On July 9, the White House issued an ambitious executive order to increase competition in many sectors of the American economy. Like many other agricultural producers, I was delighted to take a close look at agriculture as one of the sectors.
The Executive Ordinance Promoting Competition in the American Economy covers a wide range of agricultural issues that affect a farmer’s or rancher’s profitability. According to the executive order leaflet published by the White House, concentration within the seed industry costs farmers more for seeds. Research by Texas A&M University in 2016 shows that the merger of Dow and DuPont and Monsanto with Bayer would increase the price of corn seeds by 2.3%, soybeans by 1.9% and cotton by 18.2%.
However, after speaking with friends in Illinois, Indiana, and Kansas, I can say that this was a low estimate. To quote the Indiana farmer when I told him about the study, he said, “A hundred and two percent is more like that.”
Because of this, it is part of executive order that the USDA and the Department of Justice review these mergers. There are currently only four major seed companies in the U.S. that controlled 60% of the market as of 2018. Three companies, Cargill, ADM, and Continental export 62% of the US-sourced grain, according to a study by Iowa State University. Farmers face the huge problem that there are too few seed sellers and too few buyers for their grain when they are harvested.
The USDA’s measures announced in July will increase $ 500 million for new entrants in meat and poultry processing, $ 55 million to strengthen the slaughtering capacity of small and very small processors, and $ 100 million to help small and very small processors to help withstand volatility and unexpected costs related to COVID. This will allow processors to expand and provide farmers and ranchers with more outlets for their animals.
Laws have been passed in the US Senate to direct the use of these funds. U.S. Senator Mike Rounds, RS.D., along with a bipartisan group of 12 co-sponsors, introduced the New Market for State-Inspected Meat and Poultry Act. If passed, this would allow meat and poultry products inspected by state meat and poultry inspection programs approved by the USDA’s Food Safety Inspection Service to be sold across state borders.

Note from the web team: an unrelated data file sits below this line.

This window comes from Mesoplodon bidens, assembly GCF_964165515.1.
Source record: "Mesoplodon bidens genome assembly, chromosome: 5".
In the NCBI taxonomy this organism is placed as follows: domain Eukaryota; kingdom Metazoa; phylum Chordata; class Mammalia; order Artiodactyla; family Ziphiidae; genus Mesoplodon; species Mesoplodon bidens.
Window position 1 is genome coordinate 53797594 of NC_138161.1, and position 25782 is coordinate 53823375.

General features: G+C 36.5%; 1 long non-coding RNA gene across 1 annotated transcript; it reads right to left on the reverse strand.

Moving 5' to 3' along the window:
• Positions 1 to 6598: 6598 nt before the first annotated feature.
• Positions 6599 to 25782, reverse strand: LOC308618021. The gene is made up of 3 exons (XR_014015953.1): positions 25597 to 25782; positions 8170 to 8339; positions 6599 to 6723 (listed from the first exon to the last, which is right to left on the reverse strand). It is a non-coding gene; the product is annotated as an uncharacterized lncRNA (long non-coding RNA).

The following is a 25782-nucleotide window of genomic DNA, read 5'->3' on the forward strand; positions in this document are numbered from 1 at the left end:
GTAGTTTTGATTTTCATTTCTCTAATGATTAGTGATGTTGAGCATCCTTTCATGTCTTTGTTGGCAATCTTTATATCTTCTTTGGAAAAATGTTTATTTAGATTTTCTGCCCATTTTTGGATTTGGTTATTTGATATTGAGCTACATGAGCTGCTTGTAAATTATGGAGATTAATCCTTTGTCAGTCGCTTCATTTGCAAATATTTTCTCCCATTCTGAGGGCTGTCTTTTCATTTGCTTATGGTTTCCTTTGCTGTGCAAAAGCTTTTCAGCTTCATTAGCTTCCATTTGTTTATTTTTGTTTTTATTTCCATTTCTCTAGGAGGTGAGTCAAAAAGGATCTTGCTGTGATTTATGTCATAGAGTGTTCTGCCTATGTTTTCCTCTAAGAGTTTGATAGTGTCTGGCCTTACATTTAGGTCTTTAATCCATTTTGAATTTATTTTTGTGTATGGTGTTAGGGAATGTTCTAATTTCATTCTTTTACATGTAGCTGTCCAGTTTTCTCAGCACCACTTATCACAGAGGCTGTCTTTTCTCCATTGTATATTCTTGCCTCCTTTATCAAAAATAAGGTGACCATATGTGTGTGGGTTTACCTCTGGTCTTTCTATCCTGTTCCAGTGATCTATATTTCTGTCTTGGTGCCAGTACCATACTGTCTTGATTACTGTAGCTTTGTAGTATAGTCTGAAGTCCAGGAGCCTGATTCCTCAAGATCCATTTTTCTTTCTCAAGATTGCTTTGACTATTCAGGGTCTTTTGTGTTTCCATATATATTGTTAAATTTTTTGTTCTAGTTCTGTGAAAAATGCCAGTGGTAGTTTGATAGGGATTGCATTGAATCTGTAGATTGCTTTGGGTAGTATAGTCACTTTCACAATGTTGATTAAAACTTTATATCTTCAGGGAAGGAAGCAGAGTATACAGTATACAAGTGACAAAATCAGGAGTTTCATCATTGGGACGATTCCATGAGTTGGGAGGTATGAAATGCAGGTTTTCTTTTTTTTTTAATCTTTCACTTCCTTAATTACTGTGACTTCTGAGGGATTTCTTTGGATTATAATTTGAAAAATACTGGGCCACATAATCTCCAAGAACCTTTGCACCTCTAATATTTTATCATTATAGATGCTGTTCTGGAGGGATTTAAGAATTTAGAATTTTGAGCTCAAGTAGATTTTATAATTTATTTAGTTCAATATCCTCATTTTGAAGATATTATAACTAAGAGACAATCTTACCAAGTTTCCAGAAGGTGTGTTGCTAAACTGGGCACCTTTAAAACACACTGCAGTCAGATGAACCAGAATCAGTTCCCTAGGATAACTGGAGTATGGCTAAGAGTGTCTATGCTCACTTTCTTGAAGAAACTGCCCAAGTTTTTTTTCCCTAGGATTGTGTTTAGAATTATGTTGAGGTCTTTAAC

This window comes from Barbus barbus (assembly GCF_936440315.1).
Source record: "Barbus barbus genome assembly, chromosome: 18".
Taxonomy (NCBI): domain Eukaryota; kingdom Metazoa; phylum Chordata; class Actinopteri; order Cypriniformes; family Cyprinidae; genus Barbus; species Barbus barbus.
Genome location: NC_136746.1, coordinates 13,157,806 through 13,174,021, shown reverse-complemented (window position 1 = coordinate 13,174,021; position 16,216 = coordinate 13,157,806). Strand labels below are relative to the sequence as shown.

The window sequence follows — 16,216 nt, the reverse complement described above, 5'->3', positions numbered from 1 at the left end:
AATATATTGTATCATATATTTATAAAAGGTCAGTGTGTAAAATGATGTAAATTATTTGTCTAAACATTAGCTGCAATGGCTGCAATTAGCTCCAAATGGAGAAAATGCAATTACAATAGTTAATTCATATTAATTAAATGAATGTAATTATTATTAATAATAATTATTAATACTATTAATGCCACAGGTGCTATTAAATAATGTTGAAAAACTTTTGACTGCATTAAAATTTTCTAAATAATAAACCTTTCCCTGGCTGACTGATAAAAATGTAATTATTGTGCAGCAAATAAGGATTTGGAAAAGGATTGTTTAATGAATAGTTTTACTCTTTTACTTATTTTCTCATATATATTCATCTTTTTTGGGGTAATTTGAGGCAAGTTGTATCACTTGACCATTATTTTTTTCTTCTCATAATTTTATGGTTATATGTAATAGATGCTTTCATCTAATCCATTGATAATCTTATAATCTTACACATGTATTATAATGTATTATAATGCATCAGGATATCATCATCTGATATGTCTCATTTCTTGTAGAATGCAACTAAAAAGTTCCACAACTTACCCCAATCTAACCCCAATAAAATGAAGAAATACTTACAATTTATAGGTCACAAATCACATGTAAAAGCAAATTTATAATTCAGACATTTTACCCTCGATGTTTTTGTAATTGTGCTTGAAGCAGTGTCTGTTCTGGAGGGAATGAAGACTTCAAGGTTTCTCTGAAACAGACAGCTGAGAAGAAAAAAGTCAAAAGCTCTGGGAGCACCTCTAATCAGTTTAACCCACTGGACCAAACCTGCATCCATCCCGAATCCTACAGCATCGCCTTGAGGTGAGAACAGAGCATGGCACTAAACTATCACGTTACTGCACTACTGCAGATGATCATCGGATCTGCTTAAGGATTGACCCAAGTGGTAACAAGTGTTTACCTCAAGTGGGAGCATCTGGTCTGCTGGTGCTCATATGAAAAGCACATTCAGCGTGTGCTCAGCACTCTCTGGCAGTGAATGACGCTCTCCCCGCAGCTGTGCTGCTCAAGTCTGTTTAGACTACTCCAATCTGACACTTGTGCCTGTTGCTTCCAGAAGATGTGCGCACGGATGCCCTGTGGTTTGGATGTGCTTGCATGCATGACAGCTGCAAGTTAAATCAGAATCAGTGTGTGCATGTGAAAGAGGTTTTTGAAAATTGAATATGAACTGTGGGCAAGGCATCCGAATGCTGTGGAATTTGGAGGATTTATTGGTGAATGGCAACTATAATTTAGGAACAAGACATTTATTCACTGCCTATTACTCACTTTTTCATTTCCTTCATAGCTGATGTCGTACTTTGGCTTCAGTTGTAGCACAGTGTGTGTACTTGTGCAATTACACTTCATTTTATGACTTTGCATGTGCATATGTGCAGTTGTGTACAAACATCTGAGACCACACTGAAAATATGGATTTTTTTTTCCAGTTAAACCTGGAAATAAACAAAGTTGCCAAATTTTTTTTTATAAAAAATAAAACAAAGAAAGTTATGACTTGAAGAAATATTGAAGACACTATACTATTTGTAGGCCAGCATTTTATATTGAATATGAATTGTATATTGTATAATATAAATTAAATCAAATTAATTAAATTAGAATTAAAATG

Let’s not forget the shutdowns the mega-processing plants have seen over the past 18 months. Not only was meat scarce in grocery stores across the country, farmers and ranchers had nowhere to go with market-ready animals. The disturbance in the cattle markets sustained the animals for months, and when cattle went to slaughter they were overfatty.
Worse still was the pig farmers’ dilemma. When the pig factories closed there was no market and in many situations euthanasia was the best or only financial option. I don’t know a single farmer or rancher who would want to go through this again. I hope we learned from the pandemic when it comes to food security. We need a more flexible system with smaller, regional packaging systems that are operated in addition to the mega-systems. If a plant can shut down and create backlog in markets within 500 miles, it creates unacceptable options for producers and consumers alike.
This is why the enactment of laws that work with the Executive Order is so important. Together with the legislation, the Executive Order can improve food security for US consumers and strengthen market security for producers. The passage of this law will help family farms find additional and more competitive markets for their production. I encourage you to contact your U.S. Senators and ask them to support this law. My two in Montana are co-sponsors.
Bruce Shultz is Vice President of the National Farmers Organization. He and his wife, Wendy, run a cow / calf ranch in Raynesford, Montana.